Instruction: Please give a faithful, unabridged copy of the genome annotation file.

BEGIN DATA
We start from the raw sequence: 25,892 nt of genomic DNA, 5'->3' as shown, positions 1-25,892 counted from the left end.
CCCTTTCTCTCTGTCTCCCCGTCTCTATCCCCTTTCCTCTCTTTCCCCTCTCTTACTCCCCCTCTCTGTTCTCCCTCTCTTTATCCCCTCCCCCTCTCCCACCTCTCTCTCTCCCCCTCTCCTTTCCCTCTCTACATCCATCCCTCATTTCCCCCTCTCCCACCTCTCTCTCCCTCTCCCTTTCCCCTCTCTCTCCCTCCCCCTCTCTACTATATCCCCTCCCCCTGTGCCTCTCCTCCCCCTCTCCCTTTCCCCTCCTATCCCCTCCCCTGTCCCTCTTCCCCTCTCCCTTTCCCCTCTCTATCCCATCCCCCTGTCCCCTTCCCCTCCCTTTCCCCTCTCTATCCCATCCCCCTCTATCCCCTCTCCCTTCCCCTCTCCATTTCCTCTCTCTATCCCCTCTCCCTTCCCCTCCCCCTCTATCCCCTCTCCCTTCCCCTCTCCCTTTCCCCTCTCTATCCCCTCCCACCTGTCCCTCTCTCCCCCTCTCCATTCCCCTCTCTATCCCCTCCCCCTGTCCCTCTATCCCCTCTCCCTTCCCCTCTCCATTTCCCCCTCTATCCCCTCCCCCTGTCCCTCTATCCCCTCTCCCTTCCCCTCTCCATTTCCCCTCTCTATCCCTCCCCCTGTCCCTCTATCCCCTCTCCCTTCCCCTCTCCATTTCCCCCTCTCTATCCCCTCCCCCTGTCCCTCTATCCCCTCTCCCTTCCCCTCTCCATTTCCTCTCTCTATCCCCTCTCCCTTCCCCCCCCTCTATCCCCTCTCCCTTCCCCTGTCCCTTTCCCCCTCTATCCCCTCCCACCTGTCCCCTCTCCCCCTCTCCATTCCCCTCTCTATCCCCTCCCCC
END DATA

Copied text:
We start from the raw sequence: 25,892 nt of genomic DNA, 5'->3' as shown, positions 1-25,892 counted from the left end.
CCCTTTCTCTCTGTCTCCCCGTCTCTATCCCCTTTCCTCTCTTTCCCCTCTCTTACTCCCCCTCTCTGTTCTCCCTCTCTTTATCCCCTCCCCCTCTCCCACCTCTCTCTCTCCCCCTCTCCTTTCCCTCTCTACATCCATCCCTCATTTCCCCCTCTCCCACCTCTCTCTCCCTCTCCCTTTCCCCTCTCTCTCCCTCCCCCTCTCTACTATATCCCCTCCCCCTGTGCCTCTCCTCCCCCTCTCCCTTTCCCCTCCTATCCCCTCCCCTGTCCCTCTTCCCCTCTCCCTTTCCCCTCTCTATCCCATCCCCCTGTCCCCTTCCCCTCCCTTTCCCCTCTCTATCCCATCCCCCTCTATCCCCTCTCCCTTCCCCTCTCCATTTCCTCTCTCTATCCCCTCTCCCTTCCCCTCCCCCTCTATCCCCTCTCCCTTCCCCTCTCCCTTTCCCCTCTCTATCCCCTCCCACCTGTCCCTCTCTCCCCCTCTCCATTCCCCTCTCTATCCCCTCCCCCTGTCCCTCTATCCCCTCTCCCTTCCCCTCTCCATTTCCCCCTCTATCCCCTCCCCCTGTCCCTCTATCCCCTCTCCCTTCCCCTCTCCATTTCCCCTCTCTATCCCTCCCCCTGTCCCTCTATCCCCTCTCCCTTCCCCTCTCCATTTCCCCCTCTCTATCCCCTCCCCCTGTCCCTCTATCCCCTCTCCCTTCCCCTCTCCATTTCCTCTCTCTATCCCCTCTCCCTTCCCCCCCCTCTATCCCCTCTCCCTTCCCCTGTCCCTTTCCCCCTCTATCCCCTCCCACCTGTCCCCTCTCCCCCTCTCCATTCCCCTCTCTATCCCCTCCCCC